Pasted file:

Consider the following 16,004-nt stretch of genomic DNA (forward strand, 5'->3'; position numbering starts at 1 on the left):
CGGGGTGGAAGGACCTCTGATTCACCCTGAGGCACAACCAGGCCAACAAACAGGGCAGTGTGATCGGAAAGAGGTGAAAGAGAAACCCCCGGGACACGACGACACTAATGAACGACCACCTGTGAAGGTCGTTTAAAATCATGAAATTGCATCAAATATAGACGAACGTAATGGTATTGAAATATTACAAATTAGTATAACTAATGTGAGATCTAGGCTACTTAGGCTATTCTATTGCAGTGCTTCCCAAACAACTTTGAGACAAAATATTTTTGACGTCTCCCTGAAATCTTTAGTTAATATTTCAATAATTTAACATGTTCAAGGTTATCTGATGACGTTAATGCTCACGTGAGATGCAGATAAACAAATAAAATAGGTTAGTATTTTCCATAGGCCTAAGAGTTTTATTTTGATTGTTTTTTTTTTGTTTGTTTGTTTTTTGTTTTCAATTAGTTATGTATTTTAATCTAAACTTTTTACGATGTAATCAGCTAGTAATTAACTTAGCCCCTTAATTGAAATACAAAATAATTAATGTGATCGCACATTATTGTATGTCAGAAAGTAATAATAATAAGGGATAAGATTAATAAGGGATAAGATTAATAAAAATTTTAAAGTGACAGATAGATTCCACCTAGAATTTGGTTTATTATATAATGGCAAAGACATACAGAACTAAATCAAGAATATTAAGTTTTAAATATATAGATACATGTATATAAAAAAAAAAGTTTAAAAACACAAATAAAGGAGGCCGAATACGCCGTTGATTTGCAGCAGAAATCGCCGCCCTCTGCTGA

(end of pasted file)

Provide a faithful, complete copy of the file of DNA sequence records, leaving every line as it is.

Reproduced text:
Consider the following 16,004-nt stretch of genomic DNA (forward strand, 5'->3'; position numbering starts at 1 on the left):
CGGGGTGGAAGGACCTCTGATTCACCCTGAGGCACAACCAGGCCAACAAACAGGGCAGTGTGATCGGAAAGAGGTGAAAGAGAAACCCCCGGGACACGACGACACTAATGAACGACCACCTGTGAAGGTCGTTTAAAATCATGAAATTGCATCAAATATAGACGAACGTAATGGTATTGAAATATTACAAATTAGTATAACTAATGTGAGATCTAGGCTACTTAGGCTATTCTATTGCAGTGCTTCCCAAACAACTTTGAGACAAAATATTTTTGACGTCTCCCTGAAATCTTTAGTTAATATTTCAATAATTTAACATGTTCAAGGTTATCTGATGACGTTAATGCTCACGTGAGATGCAGATAAACAAATAAAATAGGTTAGTATTTTCCATAGGCCTAAGAGTTTTATTTTGATTGTTTTTTTTTTGTTTGTTTGTTTTTTGTTTTCAATTAGTTATGTATTTTAATCTAAACTTTTTACGATGTAATCAGCTAGTAATTAACTTAGCCCCTTAATTGAAATACAAAATAATTAATGTGATCGCACATTATTGTATGTCAGAAAGTAATAATAATAAGGGATAAGATTAATAAGGGATAAGATTAATAAAAATTTTAAAGTGACAGATAGATTCCACCTAGAATTTGGTTTATTATATAATGGCAAAGACATACAGAACTAAATCAAGAATATTAAGTTTTAAATATATAGATACATGTATATAAAAAAAAAAGTTTAAAAACACAAATAAAGGAGGCCGAATACGCCGTTGATTTGCAGCAGAAATCGCCGCCCTCTGCTGA